The business model that will be used with the sleeve is a hybrid business model. The hockey stick is not involved in this model. That will be a product that still needs to be bought, but will not wear off quickly anymore, so no new rebuy is necessary. The hope is that the sleeve will protect the hockey stick completely, so no new stick is needed to buy at all if the size stays right. Normally in a hybrid business model will the durable product be made cheaper, but as the hockey stick is not sold from the same company as the sleeve, this will not count for this version of the business model.
The sleeves will be the fast-cycling consumer good. That will last until it got too damaged due to wearage, or if the kid wants a new colour. The price of the sleeve is estimated around €12,95. This price is based on costs, store margin, packaging, investments, what people might be willing to pay for it and prices of junior hockey sticks. Investments that have to be made to start producing this product are the sleeve material, hook shaper to get the material around the curve and if necessary a printer. The time to market of this product could be relatively low, as there already could get started with standard models, and customisation can come later.
Customisation gives multiple opportunities. The sticks could be customised for kids on trends and fun. Teams and clubs could make their ‘team-stick’ or companies could sponsor sticks. Other functional opportunities could be by putting a kid their name on the stick, so when the stick gets lost it can be returned to the owner.
The wraps could be made of a material that is similar to Krimpkous. Krimpkous is a material made from PVC with a mixture of polyesters that will shrink if you heat it. When reheated PVC is not the best material to use, therefore for this product will be looked at a material that has the same characteristics as krimpkous but is better for the environment.
Due to the sleeve, the hockey stick can be used for a longer technical and usage life. The stick will not get damaged, only the sacrifice material of the sleeve will. This material will be collected at the store, as people will come back to the store to remove their old sleeve and get a new one.
The third concept is extend. I will not work out this concept completely. But did do some thinking to make the concept understandable.
Extend is based on the fact that kids grow and need a new hockey stick too often. If it would not be for the sticks being too small, the kids wouldn’t need a new stick. So when the kids are growing, why not let the stick grow as well?
The hockey stick normally consists of three components. The stick, the grip and a cap. For extend the stick gets split into two parts. As can be seen in the picture below. These parts are connected to each other with a screwing system on the inside. This system lets users have the ability to lengthen their sticks whenever necessary. This lengthening is easy to do for the users themselves, only thing is that they need to remove and redo their grip for it, because the system is underneath. Therefore the stick will only be adjusted when it is really necessary.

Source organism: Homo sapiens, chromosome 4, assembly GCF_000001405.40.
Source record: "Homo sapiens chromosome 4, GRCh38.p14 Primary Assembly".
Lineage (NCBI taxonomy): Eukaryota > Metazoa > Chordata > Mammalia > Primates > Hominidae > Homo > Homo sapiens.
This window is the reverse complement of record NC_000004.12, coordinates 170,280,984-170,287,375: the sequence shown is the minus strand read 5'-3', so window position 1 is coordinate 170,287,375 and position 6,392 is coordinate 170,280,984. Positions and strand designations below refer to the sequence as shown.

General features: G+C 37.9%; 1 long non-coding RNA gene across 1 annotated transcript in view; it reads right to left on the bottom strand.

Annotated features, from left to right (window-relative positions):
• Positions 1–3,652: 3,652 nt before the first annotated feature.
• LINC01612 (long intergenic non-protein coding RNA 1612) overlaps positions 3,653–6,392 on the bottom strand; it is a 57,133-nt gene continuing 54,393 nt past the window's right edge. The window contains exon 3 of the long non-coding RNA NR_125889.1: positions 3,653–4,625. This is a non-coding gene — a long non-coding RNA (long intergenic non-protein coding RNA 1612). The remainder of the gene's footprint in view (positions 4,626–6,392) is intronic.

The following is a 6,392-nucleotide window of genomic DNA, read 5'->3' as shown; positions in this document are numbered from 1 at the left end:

The upper part, a standard components will not wear off and can be used during a whole field hockey carrier. More attachment can therefore be put in the upper part. This could be done with special material or personalisation.
The lower part is a convertible component. What functions the convertible component will full fill depends on the length and the needs of a kid. Options are a smaller stick, bigger stick or sensoring in the stick.
As said earlier, can the standard component cause attachment. This is one of the circular design strategies as described in the book Products that Last. When people get attached to their product they tend to keep and use it for a longer period. Also other circular design strategies are taken into account with this concept. One component is a standard model, that could be used in combination with all other components. The product is made to last, as it can grow with the kid, no new hockey sticks are needed every year. Durability will therefore increase. Also strategy design for dis- and reassembly improves. If a convertible component is not usable anymore, can the standard component still be used. Not a complete stick then has to be re-purchased but only a lower part.
This concept was primarily based on the classic long-life business model. The basis was to make a hockey stick were kids can play with for their entire kid-carrier as hockey player. During later analyses more knowledge was gained about how kids think about their sticks and what they think is important. Multiple convertible components for the lower part came out of it.
With these standard and convertible components a hybrid business model fits better with the concept. One part of the product will lasts much longer, and could be sold for a cheaper price. The other part, the convertible part is the part that will get damage due to wear age and needs to be replaced more often. The replaceable part can be more expensive than the standard component, it will be needed more often and therefore gets sold more often. This is where profit can be made.
So in what way is this product circular? Not all the materials will be thrown away too quick, the standard component lasts far longer and will save in material lost. Also will the amount of sticks needed in general be reduced, because the stick can grow together with the kid. Extra options are available to make users get more attached to the stick, like adding sensors in the convertible part, that can track for example speed and running patterns.